Preferably the depression of a key or keys only in region 18 initiate various preprogrammed word processing functions available on the particular computer system to which the keyboard 10 is connected. In accordance with the invention, "word processing" means the automated typing and text-editing abilities performed by suitable computer devices. The specific word processing functions are not critical to the invention. Suitable word processing functions include, but are not limited to universal word searching, deleting and inserting capabilities, and other text modification capabilities provided by computers.
To provide the user with easy access to the keys in the command instruction regions, region 18 is preferably juxtapositioned above both consonant letter key regions 12 and 14, with region 16 disposed between the consonant letter regions 12, 14 and 16. This allows the user to simultaneously depress the keys in either of the command instruction regions 16 and 18 with keys in the other regions 12, 14 and 20.
The keyboard 10 of the invention is also provided with a key 22 for negating a signal previously made during the transcription. While the signal negation indicating region 22 may be located anywhere on keyboard 10 it is preferably disposed adjacent to the first consonant letter region 12 as illustrated.
Referring now to FIGS. 2 and 3, a keyboard 10 in accordance with a preferred embodiment of the invention is shown. Keyboard 10 contains individual keys divided between regions 12, 14, 16, 18 and 20. Preferably, keyboard 10 will have thirty-seven keys. First consonant letter region 12 includes two horizontally parallel rows of nine individual keys with four keys in the upper row and five in the lower. This region is different from a conventional keyboard as illustrated in FIG. 3 in that the joined "S" key is divided into a lower row "S" and an upper row "K", the lower row "K" key in the conventional keyboard is changed to a "C" key, and a lower row "Z" is added next to the "S" key in keyboard 10 of the invention.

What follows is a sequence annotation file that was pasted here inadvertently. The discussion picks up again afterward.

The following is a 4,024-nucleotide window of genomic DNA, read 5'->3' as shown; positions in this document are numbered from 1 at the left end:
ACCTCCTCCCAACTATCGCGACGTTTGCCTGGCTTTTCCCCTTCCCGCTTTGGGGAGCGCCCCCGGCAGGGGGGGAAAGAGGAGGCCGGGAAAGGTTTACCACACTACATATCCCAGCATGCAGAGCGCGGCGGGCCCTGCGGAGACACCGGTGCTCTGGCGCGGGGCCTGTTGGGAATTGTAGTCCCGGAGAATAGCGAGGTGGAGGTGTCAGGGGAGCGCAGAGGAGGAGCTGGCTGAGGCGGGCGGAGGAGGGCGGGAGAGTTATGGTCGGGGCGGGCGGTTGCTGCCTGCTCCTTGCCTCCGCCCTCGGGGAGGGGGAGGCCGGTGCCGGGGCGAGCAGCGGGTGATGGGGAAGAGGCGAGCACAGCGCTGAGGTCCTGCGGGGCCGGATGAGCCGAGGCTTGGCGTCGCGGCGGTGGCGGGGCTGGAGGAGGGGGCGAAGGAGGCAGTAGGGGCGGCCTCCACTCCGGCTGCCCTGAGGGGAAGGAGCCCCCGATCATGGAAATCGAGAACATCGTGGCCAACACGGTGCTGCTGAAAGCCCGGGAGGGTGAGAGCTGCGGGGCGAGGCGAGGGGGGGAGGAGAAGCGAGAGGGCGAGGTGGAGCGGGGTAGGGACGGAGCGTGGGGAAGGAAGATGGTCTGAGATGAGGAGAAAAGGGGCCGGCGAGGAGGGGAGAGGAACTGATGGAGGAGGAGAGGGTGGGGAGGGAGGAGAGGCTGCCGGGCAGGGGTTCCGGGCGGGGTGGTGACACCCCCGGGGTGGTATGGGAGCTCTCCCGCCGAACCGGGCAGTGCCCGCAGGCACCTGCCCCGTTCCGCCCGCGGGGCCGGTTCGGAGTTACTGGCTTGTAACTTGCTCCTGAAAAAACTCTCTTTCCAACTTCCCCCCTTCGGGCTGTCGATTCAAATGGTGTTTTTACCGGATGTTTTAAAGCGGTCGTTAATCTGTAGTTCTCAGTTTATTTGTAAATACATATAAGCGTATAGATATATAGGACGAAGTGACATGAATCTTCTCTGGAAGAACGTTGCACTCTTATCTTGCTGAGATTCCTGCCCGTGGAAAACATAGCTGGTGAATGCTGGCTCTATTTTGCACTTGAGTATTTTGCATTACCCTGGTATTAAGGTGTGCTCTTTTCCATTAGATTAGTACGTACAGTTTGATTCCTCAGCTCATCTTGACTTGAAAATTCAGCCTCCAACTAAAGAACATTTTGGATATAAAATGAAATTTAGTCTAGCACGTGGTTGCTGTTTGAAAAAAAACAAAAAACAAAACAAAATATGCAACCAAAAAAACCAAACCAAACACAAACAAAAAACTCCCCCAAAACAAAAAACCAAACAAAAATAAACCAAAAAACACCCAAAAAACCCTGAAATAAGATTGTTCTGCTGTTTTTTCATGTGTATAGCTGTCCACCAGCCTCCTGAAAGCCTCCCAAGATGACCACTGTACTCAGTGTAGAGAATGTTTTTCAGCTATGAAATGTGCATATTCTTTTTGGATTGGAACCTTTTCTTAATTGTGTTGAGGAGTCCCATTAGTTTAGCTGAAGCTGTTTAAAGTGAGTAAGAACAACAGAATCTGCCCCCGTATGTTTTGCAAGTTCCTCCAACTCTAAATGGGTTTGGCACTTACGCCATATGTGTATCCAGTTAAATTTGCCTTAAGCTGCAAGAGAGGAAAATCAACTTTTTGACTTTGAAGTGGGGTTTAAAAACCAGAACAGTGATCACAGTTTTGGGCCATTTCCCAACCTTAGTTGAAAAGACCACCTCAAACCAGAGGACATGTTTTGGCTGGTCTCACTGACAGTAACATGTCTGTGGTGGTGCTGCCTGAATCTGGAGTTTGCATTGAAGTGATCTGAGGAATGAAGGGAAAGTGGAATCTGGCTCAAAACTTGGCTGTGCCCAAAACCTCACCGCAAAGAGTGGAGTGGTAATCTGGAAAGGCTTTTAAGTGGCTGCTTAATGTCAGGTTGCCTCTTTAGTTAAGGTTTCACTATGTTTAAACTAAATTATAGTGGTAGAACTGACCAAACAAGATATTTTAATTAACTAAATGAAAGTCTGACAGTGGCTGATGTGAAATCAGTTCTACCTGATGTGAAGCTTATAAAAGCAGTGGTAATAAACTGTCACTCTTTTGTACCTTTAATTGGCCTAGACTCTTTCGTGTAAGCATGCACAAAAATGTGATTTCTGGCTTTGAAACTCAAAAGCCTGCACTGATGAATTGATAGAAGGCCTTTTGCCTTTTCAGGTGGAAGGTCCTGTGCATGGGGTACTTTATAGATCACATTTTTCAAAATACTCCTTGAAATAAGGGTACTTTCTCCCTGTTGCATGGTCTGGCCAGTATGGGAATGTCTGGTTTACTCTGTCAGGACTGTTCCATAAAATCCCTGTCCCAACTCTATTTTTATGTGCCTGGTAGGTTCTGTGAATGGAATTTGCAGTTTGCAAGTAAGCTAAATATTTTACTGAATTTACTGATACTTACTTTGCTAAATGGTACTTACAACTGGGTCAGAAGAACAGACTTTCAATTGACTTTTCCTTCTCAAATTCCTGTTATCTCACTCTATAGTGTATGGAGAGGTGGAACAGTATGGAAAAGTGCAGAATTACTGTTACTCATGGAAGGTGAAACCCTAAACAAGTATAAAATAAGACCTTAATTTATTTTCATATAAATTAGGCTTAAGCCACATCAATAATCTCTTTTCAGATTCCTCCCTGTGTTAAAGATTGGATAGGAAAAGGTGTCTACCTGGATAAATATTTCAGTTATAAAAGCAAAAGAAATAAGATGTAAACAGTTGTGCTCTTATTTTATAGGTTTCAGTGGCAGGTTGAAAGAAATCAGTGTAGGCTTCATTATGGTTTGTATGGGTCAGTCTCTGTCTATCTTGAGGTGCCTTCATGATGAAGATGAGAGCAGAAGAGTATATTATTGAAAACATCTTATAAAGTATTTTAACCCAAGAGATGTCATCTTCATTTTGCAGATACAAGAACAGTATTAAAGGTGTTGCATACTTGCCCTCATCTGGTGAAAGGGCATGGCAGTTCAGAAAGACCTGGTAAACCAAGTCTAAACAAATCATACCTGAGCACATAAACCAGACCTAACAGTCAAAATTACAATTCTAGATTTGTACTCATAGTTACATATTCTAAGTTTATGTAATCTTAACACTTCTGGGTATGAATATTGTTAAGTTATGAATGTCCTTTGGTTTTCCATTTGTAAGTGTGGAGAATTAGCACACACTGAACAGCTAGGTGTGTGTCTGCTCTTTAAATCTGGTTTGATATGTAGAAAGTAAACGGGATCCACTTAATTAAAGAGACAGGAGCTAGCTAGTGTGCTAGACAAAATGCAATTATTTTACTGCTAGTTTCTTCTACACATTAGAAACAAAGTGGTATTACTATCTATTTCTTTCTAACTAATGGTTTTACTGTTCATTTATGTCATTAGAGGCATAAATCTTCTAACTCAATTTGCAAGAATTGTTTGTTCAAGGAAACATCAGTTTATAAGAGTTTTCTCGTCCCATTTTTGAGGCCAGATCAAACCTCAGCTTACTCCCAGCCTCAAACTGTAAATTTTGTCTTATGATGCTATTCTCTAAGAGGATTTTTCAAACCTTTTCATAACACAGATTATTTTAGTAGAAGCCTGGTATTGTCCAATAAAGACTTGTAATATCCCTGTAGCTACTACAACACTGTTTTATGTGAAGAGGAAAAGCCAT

Second consonant letter region 14 includes two horizontally parallel rows of five individually operable keys. This region differs from the conventional keyboard of FIG. 3 in that the "F" key is changed to a "V" key with the key immediately above the "V" key in region 18 being designated as the "F" key.
Vowel letter region 20 includes a single horizontal row of four individual keys and remains unchanged from the conventional keyboard of FIG. 3.
Command instruction region 18 includes a single horizontal row having eleven individually operable keys. When one of the keys in region 18 is held down, the signal preferably automatically repeats at predefined and preprogrammed intervals. Region 18 with eleven keys replaces a single "#" bar which when depressed with another key would indicate a numeral. The preferred indicia provided the keys in region 18 are as illustrated in FIG. 2.
Command instruction region 16 has two vertically arranged keys. As illustrated in comparing FIGS. 2 and 3, these two keys replace a single "*" key in the conventional keyboard of FIG. 3.
Signal negation indicating region 22 has one key disposed in alignment with the upper row of keys of region 12, above the fifth additional "Z" key in the lower row and has no corresponding key in the conventional keyboard.